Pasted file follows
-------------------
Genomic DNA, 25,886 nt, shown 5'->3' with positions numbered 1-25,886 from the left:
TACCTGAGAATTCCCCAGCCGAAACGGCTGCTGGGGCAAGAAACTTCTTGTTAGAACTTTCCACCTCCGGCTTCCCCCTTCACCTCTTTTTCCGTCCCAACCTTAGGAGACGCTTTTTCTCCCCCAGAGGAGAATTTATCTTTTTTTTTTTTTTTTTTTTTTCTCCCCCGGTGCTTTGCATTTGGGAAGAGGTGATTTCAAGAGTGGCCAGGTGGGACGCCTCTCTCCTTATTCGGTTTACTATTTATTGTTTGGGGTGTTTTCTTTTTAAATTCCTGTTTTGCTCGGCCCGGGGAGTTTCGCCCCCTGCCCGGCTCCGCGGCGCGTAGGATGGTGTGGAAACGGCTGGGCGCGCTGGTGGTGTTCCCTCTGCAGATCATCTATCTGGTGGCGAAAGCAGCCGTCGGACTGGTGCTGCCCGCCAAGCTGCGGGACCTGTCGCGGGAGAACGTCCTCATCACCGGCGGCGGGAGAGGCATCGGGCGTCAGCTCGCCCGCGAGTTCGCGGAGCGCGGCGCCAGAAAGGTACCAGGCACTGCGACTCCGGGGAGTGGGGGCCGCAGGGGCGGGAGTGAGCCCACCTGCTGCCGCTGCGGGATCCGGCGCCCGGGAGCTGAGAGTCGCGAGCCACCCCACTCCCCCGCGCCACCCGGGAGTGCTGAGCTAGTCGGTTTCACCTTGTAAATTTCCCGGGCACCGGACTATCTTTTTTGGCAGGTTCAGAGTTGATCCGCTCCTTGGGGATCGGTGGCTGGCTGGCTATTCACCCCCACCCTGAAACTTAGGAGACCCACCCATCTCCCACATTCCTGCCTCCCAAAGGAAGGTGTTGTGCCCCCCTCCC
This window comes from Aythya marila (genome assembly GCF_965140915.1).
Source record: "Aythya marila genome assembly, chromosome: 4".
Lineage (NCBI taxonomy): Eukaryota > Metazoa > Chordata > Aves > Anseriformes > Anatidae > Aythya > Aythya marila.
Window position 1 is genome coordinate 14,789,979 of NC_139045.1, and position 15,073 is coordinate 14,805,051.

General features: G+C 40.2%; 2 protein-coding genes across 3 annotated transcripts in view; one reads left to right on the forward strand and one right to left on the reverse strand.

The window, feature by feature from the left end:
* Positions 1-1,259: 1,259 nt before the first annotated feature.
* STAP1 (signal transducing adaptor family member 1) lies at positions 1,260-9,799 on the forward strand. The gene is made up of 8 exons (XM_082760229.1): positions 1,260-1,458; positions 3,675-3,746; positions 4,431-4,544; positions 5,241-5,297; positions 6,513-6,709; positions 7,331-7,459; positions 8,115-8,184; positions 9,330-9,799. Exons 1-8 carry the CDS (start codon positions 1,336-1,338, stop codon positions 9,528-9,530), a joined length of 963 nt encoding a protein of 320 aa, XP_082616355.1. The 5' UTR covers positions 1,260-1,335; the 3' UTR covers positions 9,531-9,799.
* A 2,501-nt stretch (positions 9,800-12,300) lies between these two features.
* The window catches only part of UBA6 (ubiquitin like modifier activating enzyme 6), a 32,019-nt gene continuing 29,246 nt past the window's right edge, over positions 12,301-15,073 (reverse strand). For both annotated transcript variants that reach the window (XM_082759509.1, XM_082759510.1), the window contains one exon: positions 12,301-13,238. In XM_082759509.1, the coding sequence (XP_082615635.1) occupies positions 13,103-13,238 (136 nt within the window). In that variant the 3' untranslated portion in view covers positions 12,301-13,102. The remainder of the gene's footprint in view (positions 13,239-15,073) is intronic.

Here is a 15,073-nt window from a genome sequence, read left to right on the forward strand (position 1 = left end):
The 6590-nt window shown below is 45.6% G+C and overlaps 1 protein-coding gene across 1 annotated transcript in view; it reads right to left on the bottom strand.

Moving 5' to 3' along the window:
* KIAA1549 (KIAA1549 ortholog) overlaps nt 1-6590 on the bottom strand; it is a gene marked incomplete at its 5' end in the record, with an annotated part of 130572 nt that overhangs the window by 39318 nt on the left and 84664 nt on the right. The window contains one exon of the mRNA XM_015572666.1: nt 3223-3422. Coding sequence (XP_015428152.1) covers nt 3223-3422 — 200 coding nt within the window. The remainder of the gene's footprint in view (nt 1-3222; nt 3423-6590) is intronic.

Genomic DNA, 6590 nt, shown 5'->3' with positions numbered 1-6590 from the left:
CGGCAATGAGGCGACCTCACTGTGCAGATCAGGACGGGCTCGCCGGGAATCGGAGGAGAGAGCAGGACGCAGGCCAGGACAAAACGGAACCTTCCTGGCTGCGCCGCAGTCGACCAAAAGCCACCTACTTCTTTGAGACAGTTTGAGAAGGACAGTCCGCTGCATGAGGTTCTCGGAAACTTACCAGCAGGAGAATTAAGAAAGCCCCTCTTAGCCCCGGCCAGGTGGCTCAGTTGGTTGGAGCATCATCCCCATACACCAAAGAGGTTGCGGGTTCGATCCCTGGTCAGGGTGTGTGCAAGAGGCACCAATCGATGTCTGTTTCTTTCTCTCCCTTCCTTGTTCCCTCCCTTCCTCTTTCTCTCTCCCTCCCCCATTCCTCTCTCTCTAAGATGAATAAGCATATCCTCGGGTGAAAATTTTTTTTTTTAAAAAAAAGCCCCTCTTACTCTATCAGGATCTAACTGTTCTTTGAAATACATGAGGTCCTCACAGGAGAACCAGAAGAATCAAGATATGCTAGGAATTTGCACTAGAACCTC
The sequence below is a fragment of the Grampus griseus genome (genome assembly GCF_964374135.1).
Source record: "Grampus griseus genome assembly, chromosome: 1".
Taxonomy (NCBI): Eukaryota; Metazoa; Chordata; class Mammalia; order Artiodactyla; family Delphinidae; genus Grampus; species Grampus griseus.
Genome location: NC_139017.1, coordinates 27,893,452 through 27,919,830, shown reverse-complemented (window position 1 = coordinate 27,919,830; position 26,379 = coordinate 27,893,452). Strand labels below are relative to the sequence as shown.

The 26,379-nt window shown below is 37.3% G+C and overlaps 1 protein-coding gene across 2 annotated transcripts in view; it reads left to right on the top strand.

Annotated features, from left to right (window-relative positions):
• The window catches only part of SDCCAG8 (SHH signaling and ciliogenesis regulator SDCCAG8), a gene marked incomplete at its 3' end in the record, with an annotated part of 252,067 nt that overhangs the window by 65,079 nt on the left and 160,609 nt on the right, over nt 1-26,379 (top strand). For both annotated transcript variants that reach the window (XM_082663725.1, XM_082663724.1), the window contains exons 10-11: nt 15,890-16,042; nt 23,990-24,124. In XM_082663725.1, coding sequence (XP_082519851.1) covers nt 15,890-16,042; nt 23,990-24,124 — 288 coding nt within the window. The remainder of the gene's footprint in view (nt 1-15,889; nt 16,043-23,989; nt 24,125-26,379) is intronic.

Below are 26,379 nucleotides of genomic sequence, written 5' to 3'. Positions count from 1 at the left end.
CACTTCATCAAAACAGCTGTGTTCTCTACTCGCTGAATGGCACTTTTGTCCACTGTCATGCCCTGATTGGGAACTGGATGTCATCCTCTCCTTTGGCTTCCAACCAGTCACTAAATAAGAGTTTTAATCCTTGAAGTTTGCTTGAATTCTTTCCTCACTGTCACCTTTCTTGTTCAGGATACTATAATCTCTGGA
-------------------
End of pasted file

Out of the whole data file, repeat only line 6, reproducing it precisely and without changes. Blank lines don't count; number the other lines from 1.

Window position 1 is genome coordinate 14,789,979 of NC_139045.1, and position 15,073 is coordinate 14,805,051.